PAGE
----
Junction Lake Tasmania

Junction Lake and in the distance the welcome site of Junction Hut

Had a great wash tonight down at the creek behind the hut – Bekk lost her fake croc and had to chase it down the stream. It was a naked frenzied chase, but thankfully an eddy saved it from following down the Mersey never to be seen again. Had a fire in the hut which was lovely, but a little ineffective unless you were sitting on top of it.

Junction Hut Tasmania

Junction Hut fire place and our fire which highlights our wood cutting skills! Engraved into the mantle is the warning – “Beware animals chew anything”

Good dinners all round. Entertaining hut “log” – a small pocket notebook with some interesting stories – especially the one about the snake coming into the Hut!

Junction Hut Tasmania

Junction Hut

Day 4  Junction Hut to Dixon’s Kingdom

Junction Hut Tasmania

Breakfast at Junction Hut

Kate – Brrrrrr…a very cold morning. -3 degrees overnight and it did not get above 0 before we left at 9:30am. Cozy in the hut with a fire last night until it went out. We set off from Junction Lake and then over the ridge and past 2 very large dead trees that had fallen over and then we were at Lake Meston. We spent the next hour walking alongside the Lake and then stopped briefly take a rest at Meston Hut – quick morning tea here. We pressed onto conquer Lake Meston before going along and tramping “between lakes” to the start to Lake Adelaide – It was 1:30pm by then and Lunch was eagerly munched down.

Lake Meston Hut Tasmania

Lake Meston Hut

Jen – We then started on the 3rd Lake for the day. The path was over-grown, a little slippery at times and having to contend with trees which had fallen on the path. I am of course talking about Lake Adelaide. Pretty and picturesque, however it really just was something that needed to be endured and conquered. Bekk walked on first, fearlessly scaring off any snakes; however, she did not do such a good job as one slithered right next to me under a rock. Black and scary looking. Bekk knew something had happened when I emerged pale faced and little shaky.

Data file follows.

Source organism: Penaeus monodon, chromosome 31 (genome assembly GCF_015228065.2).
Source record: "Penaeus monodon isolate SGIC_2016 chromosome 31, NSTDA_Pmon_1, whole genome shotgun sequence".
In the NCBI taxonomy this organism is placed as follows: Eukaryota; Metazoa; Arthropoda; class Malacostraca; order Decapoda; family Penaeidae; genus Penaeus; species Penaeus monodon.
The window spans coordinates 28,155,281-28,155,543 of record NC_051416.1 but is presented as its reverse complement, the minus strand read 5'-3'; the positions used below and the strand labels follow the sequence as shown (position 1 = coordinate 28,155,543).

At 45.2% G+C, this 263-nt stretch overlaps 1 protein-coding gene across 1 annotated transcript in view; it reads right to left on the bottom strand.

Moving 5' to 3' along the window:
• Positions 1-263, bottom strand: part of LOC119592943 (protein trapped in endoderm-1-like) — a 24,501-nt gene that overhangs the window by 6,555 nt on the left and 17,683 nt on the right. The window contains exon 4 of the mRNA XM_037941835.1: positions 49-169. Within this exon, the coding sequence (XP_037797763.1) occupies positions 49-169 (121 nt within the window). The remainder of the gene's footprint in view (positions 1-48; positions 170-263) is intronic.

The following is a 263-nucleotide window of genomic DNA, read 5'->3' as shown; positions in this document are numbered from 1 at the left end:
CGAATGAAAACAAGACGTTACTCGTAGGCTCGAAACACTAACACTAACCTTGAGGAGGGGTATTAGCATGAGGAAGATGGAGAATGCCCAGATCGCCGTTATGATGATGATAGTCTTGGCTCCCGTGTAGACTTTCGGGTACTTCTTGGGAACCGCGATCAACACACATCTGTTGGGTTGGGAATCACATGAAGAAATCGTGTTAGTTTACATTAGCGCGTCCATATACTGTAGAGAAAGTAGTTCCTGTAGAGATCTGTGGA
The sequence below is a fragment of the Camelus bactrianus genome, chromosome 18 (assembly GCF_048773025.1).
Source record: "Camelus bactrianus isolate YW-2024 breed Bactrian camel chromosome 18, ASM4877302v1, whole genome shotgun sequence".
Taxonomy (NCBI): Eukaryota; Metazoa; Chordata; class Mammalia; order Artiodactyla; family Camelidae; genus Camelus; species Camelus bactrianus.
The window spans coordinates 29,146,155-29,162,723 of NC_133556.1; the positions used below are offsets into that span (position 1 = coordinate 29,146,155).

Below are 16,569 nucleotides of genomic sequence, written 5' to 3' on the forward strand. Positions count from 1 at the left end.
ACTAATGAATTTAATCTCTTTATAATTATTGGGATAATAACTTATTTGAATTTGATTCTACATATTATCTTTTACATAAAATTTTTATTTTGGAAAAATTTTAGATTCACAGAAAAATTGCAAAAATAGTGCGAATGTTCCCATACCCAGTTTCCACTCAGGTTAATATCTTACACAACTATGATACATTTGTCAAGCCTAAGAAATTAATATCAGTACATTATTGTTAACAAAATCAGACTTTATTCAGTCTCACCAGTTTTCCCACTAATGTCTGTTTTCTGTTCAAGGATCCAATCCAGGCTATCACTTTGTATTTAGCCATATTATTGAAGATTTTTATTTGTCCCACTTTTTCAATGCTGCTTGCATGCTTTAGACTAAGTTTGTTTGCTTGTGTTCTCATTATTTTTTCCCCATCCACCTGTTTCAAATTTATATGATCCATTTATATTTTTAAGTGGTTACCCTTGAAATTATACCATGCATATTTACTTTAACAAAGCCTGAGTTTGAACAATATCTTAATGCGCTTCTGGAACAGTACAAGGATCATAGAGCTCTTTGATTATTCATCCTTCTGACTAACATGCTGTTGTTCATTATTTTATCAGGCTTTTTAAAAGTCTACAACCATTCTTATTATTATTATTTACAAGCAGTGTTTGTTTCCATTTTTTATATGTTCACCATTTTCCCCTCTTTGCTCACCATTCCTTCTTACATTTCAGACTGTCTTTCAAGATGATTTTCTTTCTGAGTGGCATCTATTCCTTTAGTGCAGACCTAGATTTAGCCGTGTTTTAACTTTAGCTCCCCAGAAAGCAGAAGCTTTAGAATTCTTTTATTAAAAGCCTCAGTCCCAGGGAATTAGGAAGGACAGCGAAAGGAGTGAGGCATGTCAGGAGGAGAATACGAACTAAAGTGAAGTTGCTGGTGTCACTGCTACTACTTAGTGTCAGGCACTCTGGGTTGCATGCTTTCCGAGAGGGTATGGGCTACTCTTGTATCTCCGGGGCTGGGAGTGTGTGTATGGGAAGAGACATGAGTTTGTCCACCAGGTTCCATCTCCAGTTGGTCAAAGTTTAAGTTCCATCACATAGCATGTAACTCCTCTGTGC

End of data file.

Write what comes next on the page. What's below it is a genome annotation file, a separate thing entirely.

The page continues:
Bekk- We ran into Dave and Jodie at the track junction at the end of Lake Adelaide.  They were out for a day hike in the Walls of Jerusalem and where on their way back to the Walls car park. We had a quick chat and then asked them if they could car shuffle our car up to the Walls Car Park (Thus saving us a 9km road walk at the end of our Hike) They kindly agreed to move our car, so we handed over our only set of hire car keys to two perfect strangers in the middle of the Tasmanian Wilderness and said good bye.

Walls of Jerusalem Tasmania

Views you never get sick of seeing – Barn Bluff and Cradle Mountain

Next we headed up to the next rise and got some great views back to Mt Pelion East, Ossa, Barn Bluff and Cradle –  how awesome! From here it was down to Lake Ball past gorgeous water holes – love those and along Lake Ball to turn off to Dixon’s Kingdom.

Walls of Jerusalem

Water Holes in the Walls of Jerusalem

Beautiful walking up the valley to the hut, although we had a little detour trying to locate the hut. Got in at around 6pm. Bathed in a nearby waterhole and then weathered some rain.

Dixons Kingdom Hut Tasmania

Gaiters hanging up out side Dixons Kingdom

Kate – Hut is cozy, ie very small – no fire tonight. We have been very lucky with the beautiful warm fires. Bekk and Mark set up the Teepee tent and Dugald set up his very very cozy Bivvy Tent. Quite a few hoppers (any variety of hopping marsupial) around too. One particular hopper who couldn’t have cared less that we’d arrived; he just kept chewing his berries and looking straight at us.